61. nonseptate (coenocytic, aseptate) hyphae
  62. The scientific names of organisms are Latin binomials (two names):
  63. a genus name (capitalized) and a species name, or specific epithet (not capitalized).
    Example Armillaria gallica
  64. After the entire species name has been mentioned in a text,
  65. the genus can then be abbreviated to its first letter if the name is used again.
    Example A. gallica
  66. When the genus name is followed by sp.,
  67. the organism has not been identified to species.
    Example Armillaria sp.
  68. A genus name followed by spp.
  69. is a plural form that refers to more than one species belonging to that genus.
    Example Armillaria spp.
  70. A genus name that is used in the name of a disease is
  71. capitalized but not italicized.
    Example Armillaria root disease
  72. teleomorph
  73. perfect stage
    • sexual spores only
  74. anamorph
  75. • imperfect stage
    • asexual spores only
  76. holomorph
  77. • spores in all stages, sexual and asexual
  78. ASCOMYCETES:

    • septate mycelium
    • sexual spores: ascospores in an ascus (sac)
    • asexual spores: conidia
  79. BASIDIOMYCETES:

    • septate hyphae; some species have clamp connections at some septa
    • sexual spores: basidiospores, generally produced in a group of four external to the basidium (the cell that produces them)
    • asexual spores: vary considerably within this group
  80. ZYGOMYCETES:

    • nonseptate hyphae
    • sexual spores: large, dark zygospores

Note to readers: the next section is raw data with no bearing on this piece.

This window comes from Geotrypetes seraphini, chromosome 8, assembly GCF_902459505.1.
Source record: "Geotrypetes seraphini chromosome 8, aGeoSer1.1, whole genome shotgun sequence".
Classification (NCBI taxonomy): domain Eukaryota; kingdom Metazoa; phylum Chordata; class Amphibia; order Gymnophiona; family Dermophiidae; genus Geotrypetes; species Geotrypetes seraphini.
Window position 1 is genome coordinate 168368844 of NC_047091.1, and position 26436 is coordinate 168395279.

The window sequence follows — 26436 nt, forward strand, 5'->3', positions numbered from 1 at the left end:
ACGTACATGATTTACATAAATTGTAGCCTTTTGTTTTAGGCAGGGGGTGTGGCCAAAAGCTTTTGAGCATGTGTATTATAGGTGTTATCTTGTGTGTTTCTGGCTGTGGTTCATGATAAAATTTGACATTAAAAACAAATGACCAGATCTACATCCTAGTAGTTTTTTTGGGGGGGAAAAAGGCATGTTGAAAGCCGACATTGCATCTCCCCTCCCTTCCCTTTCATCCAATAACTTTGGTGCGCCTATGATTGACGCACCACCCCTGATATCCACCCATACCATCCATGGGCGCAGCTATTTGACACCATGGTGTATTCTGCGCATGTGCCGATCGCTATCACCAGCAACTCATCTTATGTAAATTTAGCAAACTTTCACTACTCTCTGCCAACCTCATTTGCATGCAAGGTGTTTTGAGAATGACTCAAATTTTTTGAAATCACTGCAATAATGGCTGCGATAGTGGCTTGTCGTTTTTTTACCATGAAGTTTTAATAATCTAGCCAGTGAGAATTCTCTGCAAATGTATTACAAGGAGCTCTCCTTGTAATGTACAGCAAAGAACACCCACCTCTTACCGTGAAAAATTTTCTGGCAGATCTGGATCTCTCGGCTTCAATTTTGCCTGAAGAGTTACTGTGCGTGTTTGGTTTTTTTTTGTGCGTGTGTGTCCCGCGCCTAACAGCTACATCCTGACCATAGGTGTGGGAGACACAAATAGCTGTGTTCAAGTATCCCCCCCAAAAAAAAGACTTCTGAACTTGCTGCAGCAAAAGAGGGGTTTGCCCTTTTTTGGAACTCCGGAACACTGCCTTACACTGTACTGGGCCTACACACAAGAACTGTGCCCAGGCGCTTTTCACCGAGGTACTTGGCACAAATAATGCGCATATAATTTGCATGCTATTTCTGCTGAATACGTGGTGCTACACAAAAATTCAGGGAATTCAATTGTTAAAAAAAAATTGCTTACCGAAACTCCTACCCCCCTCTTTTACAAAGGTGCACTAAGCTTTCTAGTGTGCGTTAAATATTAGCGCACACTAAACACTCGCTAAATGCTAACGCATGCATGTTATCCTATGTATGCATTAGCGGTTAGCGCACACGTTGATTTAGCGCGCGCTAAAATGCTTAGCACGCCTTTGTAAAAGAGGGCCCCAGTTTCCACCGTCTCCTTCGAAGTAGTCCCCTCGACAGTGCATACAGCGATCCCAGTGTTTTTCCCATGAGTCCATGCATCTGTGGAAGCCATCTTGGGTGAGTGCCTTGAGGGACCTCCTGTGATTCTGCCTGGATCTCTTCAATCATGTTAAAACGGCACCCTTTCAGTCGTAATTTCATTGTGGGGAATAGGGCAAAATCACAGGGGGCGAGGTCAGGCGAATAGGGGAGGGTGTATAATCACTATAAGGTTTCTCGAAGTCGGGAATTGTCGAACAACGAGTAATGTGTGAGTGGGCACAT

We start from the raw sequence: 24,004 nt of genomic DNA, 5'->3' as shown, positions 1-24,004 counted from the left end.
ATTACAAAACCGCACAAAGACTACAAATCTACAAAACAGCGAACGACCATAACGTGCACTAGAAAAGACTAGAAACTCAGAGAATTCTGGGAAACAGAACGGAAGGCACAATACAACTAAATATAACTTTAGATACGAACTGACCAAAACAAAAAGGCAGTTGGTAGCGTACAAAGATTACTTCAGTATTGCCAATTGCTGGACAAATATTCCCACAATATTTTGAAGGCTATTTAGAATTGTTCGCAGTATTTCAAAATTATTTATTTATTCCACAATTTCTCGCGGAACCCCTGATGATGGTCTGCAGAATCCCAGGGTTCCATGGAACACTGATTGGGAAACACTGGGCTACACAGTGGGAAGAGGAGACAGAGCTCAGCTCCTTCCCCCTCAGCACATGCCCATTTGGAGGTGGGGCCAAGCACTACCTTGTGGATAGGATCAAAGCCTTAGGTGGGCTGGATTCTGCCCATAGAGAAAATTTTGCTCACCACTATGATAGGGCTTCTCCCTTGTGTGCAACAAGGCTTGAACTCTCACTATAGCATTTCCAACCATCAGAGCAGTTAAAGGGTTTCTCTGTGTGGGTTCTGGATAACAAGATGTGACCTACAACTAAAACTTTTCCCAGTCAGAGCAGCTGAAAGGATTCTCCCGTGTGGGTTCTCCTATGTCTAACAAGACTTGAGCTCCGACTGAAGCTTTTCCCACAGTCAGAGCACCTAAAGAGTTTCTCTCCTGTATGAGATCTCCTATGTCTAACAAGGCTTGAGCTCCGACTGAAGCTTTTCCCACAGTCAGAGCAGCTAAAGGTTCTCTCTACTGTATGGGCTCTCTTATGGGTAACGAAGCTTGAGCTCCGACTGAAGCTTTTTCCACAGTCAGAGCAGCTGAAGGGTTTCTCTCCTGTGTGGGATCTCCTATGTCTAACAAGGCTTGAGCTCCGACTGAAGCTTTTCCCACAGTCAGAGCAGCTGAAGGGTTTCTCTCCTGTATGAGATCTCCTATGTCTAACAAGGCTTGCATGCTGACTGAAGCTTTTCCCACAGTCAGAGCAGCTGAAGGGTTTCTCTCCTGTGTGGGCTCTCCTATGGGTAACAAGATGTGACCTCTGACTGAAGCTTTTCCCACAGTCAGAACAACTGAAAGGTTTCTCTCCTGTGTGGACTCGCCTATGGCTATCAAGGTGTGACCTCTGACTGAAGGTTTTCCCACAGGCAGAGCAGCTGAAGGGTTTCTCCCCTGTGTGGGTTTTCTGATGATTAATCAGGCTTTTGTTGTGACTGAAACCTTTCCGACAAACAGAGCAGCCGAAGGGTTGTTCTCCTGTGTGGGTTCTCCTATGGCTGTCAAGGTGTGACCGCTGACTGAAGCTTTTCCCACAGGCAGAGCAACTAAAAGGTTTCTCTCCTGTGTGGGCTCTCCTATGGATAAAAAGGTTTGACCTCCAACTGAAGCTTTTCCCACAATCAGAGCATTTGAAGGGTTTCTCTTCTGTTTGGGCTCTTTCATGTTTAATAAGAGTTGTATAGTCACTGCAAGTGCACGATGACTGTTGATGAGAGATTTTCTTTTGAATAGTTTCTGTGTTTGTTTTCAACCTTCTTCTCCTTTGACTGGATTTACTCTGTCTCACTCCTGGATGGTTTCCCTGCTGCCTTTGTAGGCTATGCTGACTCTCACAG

• asexual spores: sporangiospores, produced in a sporangium
  81. OOMYCETES:

    • nonseptate hyphae
    • cell wall containing cellulose (no chitin)
    • diploid nuclei
    • sexual spores: oospores, produced after contact between an oogonium and an antheridium
    • asexual spores: zoospores, with two flagella, produced in a sporangium
  82. Management Strategies for Fungal Diseases

    Avoidance

    • Choose planting sites and planting times to avoid environmental
    • conditions favoring disease.
  83. Management Strategies for Fungal Diseases

    Exclusion

    • Impose quarantines (local and international).
    • Plant pathogen-free seed or stock.
  84. Management Strategies for Fungal Diseases

    Eradication

    • Rotate to nonhost crop.
    • Remove weed hosts.
    • Destroy infested plant debris.
    • Apply fungicides.
  85. Management Strategies for Fungal Diseases

    Protection

    • Apply fungicides.
    • Minimize leaf wetness.
    • Plant resistant hosts.
  86. Spores and Their Functions in Heteroecious Rust Fungi
    basidiospores (IV)
  87. • are haploid
    • infect first host species to form pycnia
  88. Spores and Their Functions in Heteroecious Rust Fungi
    pycniospores (0)
  89. • combine with receptive hyphae in pycnia
    • result in formation of dikaryotic mycelium (plasmogamy)
  90. Spores and Their Functions in Heteroecious Rust Fungi
    aeciospores (I)
  91. • are dikaryotic spores produced in an aecium